Google Chromecast Ultra has 4K resolution, Dolby Vision HDR, available November for $70
4K TVs are getting cheaper every day, and now 4K-capable devices to connect to those TVs are following suit. One of the cheapest so far is Chromecast Ultra.
At launch Google says Chromecast Ultra will stream 4K from Netflix, YouTube and Vudu. Coming later this year, Google's own Play TV and Movies store will also offer 4K video. Google hasn't yet confirmed the exact date or which, if any, of these services will stream HDR to the Chromecast Ultra at launch, but its blog post says "we're working to bring more 4K and HDR content on board."
In theory 4K resolution provides a sharper picture than 1080p HD video, but in CNET's tests the difference is subtle at best with Netflix and other streaming sources. HDR, aka high dynamic range, can provide a more dramatic improvement in contrast and color, depending on the video in question. Just don't confuse it with HDR for phones (even Pixel phones with HDR+).
Notably the Ultra is the first external streaming device to handle both HDR formats, HDR10 and Dolby Vision. Other HDR devices, including the $200 Nvidia Shield, the $100 Roku Premiere+ and the $70 Xiaomi Mi Box, are all HDR10-only. In our tests we've found that with TVs that do support Dolby Vision, the image is slightly superior to HDR10.
Of course, to get the benefits of 4K or HDR (in either format) you'll need a compatible TV. You'll also need to be watching a 4K and/or HDR TV stream, which are still restricted to a just a few shows, videos and movies. Such higher-quality streams require good bandwidth -- 15Mbps or higher for Netflix, for example -- and you'll need to subscribe to Netflix's $15 monthly plan to get access.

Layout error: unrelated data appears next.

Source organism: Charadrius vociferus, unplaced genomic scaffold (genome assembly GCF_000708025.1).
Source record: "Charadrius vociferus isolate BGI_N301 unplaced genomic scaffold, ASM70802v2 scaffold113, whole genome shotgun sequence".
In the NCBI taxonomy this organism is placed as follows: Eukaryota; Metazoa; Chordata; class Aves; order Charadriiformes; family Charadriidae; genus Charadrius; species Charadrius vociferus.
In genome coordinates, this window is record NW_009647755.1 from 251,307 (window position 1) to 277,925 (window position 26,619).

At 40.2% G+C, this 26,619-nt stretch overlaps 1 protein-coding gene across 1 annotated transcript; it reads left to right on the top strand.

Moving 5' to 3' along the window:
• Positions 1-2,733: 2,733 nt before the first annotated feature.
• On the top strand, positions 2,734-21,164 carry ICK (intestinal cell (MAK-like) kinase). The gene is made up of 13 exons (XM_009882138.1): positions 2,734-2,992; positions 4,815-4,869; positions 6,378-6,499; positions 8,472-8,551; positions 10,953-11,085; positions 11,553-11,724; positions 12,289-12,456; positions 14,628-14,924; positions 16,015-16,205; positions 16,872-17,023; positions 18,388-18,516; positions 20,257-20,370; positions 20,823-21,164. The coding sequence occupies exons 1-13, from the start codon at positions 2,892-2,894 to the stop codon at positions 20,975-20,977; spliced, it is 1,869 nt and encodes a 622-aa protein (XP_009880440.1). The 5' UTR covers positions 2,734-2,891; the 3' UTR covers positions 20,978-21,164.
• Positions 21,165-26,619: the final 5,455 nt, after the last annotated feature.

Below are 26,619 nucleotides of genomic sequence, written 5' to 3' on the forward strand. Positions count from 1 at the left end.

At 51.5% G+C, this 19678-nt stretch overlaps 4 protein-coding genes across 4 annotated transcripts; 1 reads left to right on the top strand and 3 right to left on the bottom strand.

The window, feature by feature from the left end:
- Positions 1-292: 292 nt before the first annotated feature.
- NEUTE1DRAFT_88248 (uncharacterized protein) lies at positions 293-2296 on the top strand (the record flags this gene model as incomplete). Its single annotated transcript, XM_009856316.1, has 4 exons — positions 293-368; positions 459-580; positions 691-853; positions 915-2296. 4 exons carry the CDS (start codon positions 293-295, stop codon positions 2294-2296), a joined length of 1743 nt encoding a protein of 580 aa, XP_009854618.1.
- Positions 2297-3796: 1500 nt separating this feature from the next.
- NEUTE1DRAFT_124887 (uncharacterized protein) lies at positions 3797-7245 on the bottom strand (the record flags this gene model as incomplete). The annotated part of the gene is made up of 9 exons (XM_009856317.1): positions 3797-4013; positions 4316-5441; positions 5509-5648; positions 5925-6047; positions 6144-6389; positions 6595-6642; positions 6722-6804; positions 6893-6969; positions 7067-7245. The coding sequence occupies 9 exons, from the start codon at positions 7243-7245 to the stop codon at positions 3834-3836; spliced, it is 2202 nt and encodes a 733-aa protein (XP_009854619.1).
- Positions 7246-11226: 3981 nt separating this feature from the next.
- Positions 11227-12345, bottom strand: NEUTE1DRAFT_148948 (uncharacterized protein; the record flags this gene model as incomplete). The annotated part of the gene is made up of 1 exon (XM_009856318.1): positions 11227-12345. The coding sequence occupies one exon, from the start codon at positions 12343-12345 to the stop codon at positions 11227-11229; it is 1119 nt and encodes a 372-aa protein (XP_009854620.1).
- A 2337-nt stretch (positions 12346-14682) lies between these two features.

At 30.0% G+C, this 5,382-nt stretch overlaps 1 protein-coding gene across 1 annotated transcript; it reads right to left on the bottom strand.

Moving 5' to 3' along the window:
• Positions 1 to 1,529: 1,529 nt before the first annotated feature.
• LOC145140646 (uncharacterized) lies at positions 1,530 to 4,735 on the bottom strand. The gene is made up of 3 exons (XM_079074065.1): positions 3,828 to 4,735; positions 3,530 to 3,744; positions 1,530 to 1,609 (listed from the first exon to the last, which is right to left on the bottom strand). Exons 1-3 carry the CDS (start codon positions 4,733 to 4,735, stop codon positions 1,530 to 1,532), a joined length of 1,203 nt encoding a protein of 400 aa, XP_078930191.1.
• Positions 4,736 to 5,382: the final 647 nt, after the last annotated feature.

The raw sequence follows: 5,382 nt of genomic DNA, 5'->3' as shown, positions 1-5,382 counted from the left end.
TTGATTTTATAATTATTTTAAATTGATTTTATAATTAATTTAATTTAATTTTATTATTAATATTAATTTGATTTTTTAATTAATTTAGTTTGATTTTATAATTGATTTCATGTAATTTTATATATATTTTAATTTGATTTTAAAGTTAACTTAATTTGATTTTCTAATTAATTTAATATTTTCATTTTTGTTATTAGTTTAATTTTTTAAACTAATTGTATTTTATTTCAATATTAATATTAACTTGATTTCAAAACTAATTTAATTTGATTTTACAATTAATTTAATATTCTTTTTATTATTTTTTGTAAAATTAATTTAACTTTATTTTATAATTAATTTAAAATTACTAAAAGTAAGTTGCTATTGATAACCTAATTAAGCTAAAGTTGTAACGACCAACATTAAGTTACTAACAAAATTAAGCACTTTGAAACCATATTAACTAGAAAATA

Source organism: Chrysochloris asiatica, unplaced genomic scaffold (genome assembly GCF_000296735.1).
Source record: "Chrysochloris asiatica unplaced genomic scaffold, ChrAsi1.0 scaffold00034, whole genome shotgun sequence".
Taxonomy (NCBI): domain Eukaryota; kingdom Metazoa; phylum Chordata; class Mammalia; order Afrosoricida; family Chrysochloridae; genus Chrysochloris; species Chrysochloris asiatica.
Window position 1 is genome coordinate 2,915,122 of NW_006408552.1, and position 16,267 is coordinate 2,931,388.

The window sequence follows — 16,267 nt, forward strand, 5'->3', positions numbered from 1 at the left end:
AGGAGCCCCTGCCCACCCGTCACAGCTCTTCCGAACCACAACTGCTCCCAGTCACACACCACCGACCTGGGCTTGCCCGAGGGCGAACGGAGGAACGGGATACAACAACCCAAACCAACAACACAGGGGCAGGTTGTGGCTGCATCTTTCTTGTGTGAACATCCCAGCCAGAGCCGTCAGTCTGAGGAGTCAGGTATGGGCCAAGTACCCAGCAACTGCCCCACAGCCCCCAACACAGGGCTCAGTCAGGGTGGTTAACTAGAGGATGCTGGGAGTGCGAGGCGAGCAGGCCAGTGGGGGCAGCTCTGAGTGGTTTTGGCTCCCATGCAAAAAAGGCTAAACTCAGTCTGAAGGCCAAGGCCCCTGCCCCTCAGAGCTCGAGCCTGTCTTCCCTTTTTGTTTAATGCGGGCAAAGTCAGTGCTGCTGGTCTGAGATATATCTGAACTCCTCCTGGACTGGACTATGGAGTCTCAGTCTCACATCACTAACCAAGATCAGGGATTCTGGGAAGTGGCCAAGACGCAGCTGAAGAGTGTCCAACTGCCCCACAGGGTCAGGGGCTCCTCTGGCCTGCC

Aside from 4K and HDR, the Ultra is very similar to the current Chromecast, except that it's only available in black. Both are tiny pucks with integrated HDMI cables designed to hang out of sight behind your TV.
One difference is the inclusion of an Ethernet port for wired internet, housed on the power adapter of the Ultra. That's a nice addition given the higher bandwidth requirements of 4K video. You can buy a similar $15 adapter to add Ethernet to standard Chromecast, and both offer 801.11ac Wi-Fi.
Google also calls Ultra "the fastest Chromecast yet," claiming streams start 1.8 times faster than the current version.
Both devices work with Google Home, the company's new smart speaker with built-in voice assistant. You can command the speaker to turn on the TV and switch its input to Chromecast, then ask for certain YouTube content by name. One example Google gives is saying ""Ok, Google, play the Jungle Book trailer on my TV."
If you don't own a Home, Chromecast requires you to use your phone, tablet or PC to "Cast" video from supported apps to the TV. The system is quite versatile and reliable in our tests, and app support is superb. One exception, however, is Amazon video. That popular service doesn't work with the Cast system, so Chromecast can't deliver its videos, which include a relatively large collection of 4K and HDR TV shows and movies.
In the past we've preferred Roku devices to Chromecast because they do support Amazon, and also offer an actual remote that we find more convenient to use than a phone. Roku's least expensive player with 4K and HDR is the $100 Premiere+, and for Google (and Kodi) fans the Android-powered $70 Xiaomi Mi Box (which can also Cast, and includes an actual remote) is an intriguing alternative. We look forward to comparing it to Chromecast Ultra as soon as we get our hands on review samples.
In the meantime, our review of the current Chromecast and the accompanying video (below) have some more details about how the device works.
Article updated October 6th with additional details about 4K and HDR support and Google Home.